Stefan pulled her in for a hug before she had a chance to say any of that. Only for a few breaths did she fight the hug, trying to pull back from him, trying to stay angry and distant. After that, however, she relaxed into it, pressing her head into his shoulder. She missed this, this physical contact. With Ribbon avoiding her and her avoiding Atlas, Kimiko being gone on some mission, and Tenshu busy with other things, she found that she was missing her Monkey and Benjy more and more. Or rather, she missed their hugs. They had never stopped touching her just because they were irritated with her for not listening to them.

“I know sometimes it doesn’t seem like it, but everyone here cares about you. We’re all just incredibly protective of each other, and you are now one of us. So with that comes dealing with having others be upset with you when you do something stupid.” He paused for a moment and Amadhay frowned, upset that even Stefan thought she was in the wrong. Even though he couldn’t see it, he seemed to know she was frowning because he stroked her hair gently to calm her.

“I’m not going to defend Atlas,” he quickly continued when she started to argue, “Because he’s wrong. You were right to fight and it was within your rights to deal with the bones. But you have to understand that he thinks he’s doing the right thing for you,” Stefan spoke gently before placing a kiss to the crown of her head, making her sigh.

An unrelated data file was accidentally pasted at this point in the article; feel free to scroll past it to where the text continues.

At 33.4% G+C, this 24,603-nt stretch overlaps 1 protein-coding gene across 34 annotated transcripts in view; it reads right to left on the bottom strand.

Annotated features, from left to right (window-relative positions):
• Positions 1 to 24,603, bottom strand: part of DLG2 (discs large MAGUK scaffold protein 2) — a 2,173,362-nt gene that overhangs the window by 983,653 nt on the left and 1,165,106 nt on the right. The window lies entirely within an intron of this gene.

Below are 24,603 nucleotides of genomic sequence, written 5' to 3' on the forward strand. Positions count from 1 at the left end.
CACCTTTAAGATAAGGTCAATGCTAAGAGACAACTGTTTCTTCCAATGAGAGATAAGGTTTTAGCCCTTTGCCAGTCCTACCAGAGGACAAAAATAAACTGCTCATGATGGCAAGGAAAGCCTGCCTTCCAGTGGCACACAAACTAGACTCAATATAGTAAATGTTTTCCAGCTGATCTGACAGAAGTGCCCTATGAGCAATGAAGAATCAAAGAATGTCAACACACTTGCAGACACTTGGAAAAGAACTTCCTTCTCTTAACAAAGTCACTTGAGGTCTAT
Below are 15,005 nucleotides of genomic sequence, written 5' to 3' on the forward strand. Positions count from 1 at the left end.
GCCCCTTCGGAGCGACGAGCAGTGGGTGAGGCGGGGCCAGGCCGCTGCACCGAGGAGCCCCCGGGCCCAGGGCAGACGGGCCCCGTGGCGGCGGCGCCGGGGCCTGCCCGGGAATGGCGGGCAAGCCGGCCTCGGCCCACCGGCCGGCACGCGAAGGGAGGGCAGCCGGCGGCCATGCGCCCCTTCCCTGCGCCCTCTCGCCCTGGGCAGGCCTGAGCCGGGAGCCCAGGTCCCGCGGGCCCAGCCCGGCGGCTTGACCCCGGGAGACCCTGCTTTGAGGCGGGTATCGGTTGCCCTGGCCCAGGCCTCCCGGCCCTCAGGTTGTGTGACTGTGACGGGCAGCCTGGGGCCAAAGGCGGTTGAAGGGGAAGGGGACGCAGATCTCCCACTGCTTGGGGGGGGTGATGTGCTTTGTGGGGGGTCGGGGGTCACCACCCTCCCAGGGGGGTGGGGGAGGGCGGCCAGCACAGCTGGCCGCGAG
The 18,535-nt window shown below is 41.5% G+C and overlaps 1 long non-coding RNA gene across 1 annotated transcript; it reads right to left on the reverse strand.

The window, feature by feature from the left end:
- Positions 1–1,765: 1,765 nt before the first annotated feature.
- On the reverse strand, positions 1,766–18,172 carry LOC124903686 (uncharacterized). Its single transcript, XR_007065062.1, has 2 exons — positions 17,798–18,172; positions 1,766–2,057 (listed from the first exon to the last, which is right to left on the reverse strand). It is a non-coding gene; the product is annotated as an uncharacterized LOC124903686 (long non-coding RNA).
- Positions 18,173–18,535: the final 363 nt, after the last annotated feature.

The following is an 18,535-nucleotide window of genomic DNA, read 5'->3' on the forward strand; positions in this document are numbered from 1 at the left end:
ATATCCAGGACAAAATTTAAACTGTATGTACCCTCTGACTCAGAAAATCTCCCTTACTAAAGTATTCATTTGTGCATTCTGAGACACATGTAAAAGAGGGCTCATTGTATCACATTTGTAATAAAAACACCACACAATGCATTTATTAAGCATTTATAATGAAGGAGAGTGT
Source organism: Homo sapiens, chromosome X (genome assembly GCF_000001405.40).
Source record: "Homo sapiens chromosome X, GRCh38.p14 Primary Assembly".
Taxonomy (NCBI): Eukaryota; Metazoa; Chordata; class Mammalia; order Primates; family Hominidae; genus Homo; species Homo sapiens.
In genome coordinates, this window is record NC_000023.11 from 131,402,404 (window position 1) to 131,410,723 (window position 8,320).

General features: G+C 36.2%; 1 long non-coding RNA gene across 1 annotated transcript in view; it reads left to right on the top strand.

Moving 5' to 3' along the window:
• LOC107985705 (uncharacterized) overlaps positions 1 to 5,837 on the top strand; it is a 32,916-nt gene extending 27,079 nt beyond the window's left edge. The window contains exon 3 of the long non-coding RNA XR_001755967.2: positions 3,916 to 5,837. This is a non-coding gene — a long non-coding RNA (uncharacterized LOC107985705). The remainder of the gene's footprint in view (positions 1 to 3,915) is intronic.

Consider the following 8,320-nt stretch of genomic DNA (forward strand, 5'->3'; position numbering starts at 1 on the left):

“How? First he yells at me for not letting Diable hurt me, then he tells me to sit on my hands and do nothing, he makes Ribbon avoid me, and he won’t talk to me, but sends you to make me happy.”

“Atlas didn’t send me,” Stefan stated, “I did this on my own.”

“Fine, Atlas gave you the picture.”

Atlas didn’t give me the picture.”

Amadhay frowned, pulling back so that she could look Stefan in the face. He let her, and she studied his serious expression. If Atlas hadn’t given it to him, then who had?

“And you don’t have to do nothing, Little Warrior. I know of so many things you could do if Atlas would only stop seeing you as a child he has to protect. You’ve been a warrior since birth.”

“Can you make him?” Amadhay asked hopefully, gripping his forearms.

Stefan laughed. “No one can force Atlas to do what he doesn’t want to do.”

She deflated. “Then can you at least tell me what I could be doing so that I can go around him?” she suggested, doubting that he would even consider it.

He did, though. He regarded her for a moment before looking around, to see who else was there. Seeing no one, he leaned in to her. “Atlas can never know that I told you,” he stressed, making her nod seriously.

“Atlas can never know what?” Atlas’ voice came from within the sand castle, making Stefan and Amadhay jump apart from each other and look guiltily inside. Well, Stefan looked guilty. Amadhay merely looked annoyed that he interrupted them. Atlas stepped out from inside of the sand castle, standing up tall and straight once he no longer had to lean down to avoid knocking the castle down or making a hole.